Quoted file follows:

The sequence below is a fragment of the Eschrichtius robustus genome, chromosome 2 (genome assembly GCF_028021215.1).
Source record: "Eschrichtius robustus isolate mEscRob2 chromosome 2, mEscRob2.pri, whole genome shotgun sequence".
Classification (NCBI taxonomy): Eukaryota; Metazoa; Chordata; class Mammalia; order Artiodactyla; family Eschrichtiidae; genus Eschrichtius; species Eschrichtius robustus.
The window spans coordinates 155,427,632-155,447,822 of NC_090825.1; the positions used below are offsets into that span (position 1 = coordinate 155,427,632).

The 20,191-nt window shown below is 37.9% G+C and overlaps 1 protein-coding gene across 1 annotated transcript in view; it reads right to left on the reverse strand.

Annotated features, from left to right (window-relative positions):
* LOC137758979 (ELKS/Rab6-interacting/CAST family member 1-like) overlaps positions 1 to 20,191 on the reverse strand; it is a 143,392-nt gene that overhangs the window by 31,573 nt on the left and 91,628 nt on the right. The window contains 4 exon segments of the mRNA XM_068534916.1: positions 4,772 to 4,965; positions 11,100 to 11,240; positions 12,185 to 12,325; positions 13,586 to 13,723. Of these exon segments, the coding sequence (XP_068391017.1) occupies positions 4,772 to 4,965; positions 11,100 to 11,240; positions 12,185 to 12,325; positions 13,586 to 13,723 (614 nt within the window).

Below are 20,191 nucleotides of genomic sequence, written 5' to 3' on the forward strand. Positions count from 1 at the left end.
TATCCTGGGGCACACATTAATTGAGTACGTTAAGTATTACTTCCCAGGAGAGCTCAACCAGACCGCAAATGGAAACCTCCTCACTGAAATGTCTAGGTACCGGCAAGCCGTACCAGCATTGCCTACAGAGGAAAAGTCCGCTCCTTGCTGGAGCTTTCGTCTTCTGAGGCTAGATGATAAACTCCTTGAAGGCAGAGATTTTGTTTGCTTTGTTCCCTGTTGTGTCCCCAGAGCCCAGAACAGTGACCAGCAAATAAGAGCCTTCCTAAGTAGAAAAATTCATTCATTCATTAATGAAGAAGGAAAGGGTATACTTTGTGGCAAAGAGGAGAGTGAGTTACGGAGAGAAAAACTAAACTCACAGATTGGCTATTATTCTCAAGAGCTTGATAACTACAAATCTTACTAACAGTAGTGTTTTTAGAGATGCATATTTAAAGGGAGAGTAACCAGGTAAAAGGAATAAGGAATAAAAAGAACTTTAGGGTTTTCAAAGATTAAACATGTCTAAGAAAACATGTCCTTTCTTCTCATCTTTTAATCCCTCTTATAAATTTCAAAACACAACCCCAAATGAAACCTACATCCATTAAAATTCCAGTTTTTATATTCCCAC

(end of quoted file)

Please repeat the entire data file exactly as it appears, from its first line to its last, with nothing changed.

The sequence below is a fragment of the Eschrichtius robustus genome, chromosome 2 (genome assembly GCF_028021215.1).
Source record: "Eschrichtius robustus isolate mEscRob2 chromosome 2, mEscRob2.pri, whole genome shotgun sequence".
Classification (NCBI taxonomy): Eukaryota; Metazoa; Chordata; class Mammalia; order Artiodactyla; family Eschrichtiidae; genus Eschrichtius; species Eschrichtius robustus.
The window spans coordinates 155,427,632-155,447,822 of NC_090825.1; the positions used below are offsets into that span (position 1 = coordinate 155,427,632).

The 20,191-nt window shown below is 37.9% G+C and overlaps 1 protein-coding gene across 1 annotated transcript in view; it reads right to left on the reverse strand.

Annotated features, from left to right (window-relative positions):
* LOC137758979 (ELKS/Rab6-interacting/CAST family member 1-like) overlaps positions 1 to 20,191 on the reverse strand; it is a 143,392-nt gene that overhangs the window by 31,573 nt on the left and 91,628 nt on the right. The window contains 4 exon segments of the mRNA XM_068534916.1: positions 4,772 to 4,965; positions 11,100 to 11,240; positions 12,185 to 12,325; positions 13,586 to 13,723. Of these exon segments, the coding sequence (XP_068391017.1) occupies positions 4,772 to 4,965; positions 11,100 to 11,240; positions 12,185 to 12,325; positions 13,586 to 13,723 (614 nt within the window).

Below are 20,191 nucleotides of genomic sequence, written 5' to 3' on the forward strand. Positions count from 1 at the left end.
TATCCTGGGGCACACATTAATTGAGTACGTTAAGTATTACTTCCCAGGAGAGCTCAACCAGACCGCAAATGGAAACCTCCTCACTGAAATGTCTAGGTACCGGCAAGCCGTACCAGCATTGCCTACAGAGGAAAAGTCCGCTCCTTGCTGGAGCTTTCGTCTTCTGAGGCTAGATGATAAACTCCTTGAAGGCAGAGATTTTGTTTGCTTTGTTCCCTGTTGTGTCCCCAGAGCCCAGAACAGTGACCAGCAAATAAGAGCCTTCCTAAGTAGAAAAATTCATTCATTCATTAATGAAGAAGGAAAGGGTATACTTTGTGGCAAAGAGGAGAGTGAGTTACGGAGAGAAAAACTAAACTCACAGATTGGCTATTATTCTCAAGAGCTTGATAACTACAAATCTTACTAACAGTAGTGTTTTTAGAGATGCATATTTAAAGGGAGAGTAACCAGGTAAAAGGAATAAGGAATAAAAAGAACTTTAGGGTTTTCAAAGATTAAACATGTCTAAGAAAACATGTCCTTTCTTCTCATCTTTTAATCCCTCTTATAAATTTCAAAACACAACCCCAAATGAAACCTACATCCATTAAAATTCCAGTTTTTATATTCCCAC